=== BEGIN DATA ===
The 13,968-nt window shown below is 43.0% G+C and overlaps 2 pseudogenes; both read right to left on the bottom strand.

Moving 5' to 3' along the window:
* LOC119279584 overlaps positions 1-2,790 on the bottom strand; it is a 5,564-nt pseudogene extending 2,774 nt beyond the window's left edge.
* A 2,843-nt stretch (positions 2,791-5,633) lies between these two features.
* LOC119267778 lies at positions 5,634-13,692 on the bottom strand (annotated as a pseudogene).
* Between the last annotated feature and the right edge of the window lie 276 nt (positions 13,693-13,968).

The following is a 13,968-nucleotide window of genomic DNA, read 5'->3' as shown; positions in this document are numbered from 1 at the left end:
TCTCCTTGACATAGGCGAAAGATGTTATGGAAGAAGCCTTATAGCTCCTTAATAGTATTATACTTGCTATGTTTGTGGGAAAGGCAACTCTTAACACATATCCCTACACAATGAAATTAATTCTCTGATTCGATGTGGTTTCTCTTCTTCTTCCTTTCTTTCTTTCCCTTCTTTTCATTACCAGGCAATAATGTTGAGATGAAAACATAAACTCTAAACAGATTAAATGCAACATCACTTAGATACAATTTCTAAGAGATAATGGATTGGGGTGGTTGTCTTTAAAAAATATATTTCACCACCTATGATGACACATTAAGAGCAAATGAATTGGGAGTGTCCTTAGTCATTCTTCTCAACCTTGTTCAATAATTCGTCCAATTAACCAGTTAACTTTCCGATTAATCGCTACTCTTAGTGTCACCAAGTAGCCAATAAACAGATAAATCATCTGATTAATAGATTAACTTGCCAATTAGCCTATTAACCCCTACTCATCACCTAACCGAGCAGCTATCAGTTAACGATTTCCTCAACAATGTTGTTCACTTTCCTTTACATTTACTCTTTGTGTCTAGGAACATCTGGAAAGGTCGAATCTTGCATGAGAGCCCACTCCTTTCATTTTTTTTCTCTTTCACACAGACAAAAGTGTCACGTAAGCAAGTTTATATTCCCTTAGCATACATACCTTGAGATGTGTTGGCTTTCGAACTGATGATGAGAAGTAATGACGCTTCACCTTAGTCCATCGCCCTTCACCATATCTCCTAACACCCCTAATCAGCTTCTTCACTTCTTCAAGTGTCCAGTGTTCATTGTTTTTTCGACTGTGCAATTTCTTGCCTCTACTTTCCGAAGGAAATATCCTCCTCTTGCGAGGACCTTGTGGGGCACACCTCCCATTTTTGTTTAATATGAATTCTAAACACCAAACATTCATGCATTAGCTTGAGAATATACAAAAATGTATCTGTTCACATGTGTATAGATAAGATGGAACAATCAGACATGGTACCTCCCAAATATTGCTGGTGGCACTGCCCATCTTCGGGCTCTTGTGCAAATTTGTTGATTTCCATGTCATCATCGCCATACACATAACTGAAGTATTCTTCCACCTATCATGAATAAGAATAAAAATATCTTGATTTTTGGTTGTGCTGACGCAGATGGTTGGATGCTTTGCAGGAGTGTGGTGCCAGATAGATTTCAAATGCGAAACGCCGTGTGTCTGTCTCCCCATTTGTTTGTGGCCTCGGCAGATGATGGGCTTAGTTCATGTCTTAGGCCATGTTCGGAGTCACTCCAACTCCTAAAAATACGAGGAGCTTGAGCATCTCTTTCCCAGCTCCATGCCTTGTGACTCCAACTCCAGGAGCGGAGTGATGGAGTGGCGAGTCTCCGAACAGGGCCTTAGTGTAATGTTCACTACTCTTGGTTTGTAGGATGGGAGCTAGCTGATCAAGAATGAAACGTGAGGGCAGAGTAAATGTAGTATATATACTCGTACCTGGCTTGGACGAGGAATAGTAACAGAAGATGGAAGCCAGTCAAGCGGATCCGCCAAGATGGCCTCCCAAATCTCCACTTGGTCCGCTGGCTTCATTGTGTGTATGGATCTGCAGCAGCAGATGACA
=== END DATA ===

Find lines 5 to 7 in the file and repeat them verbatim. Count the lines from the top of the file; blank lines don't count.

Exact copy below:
* LOC119267778 lies at positions 5,634-13,692 on the bottom strand (annotated as a pseudogene).
* Between the last annotated feature and the right edge of the window lie 276 nt (positions 13,693-13,968).

The following is a 13,968-nucleotide window of genomic DNA, read 5'->3' as shown; positions in this document are numbered from 1 at the left end: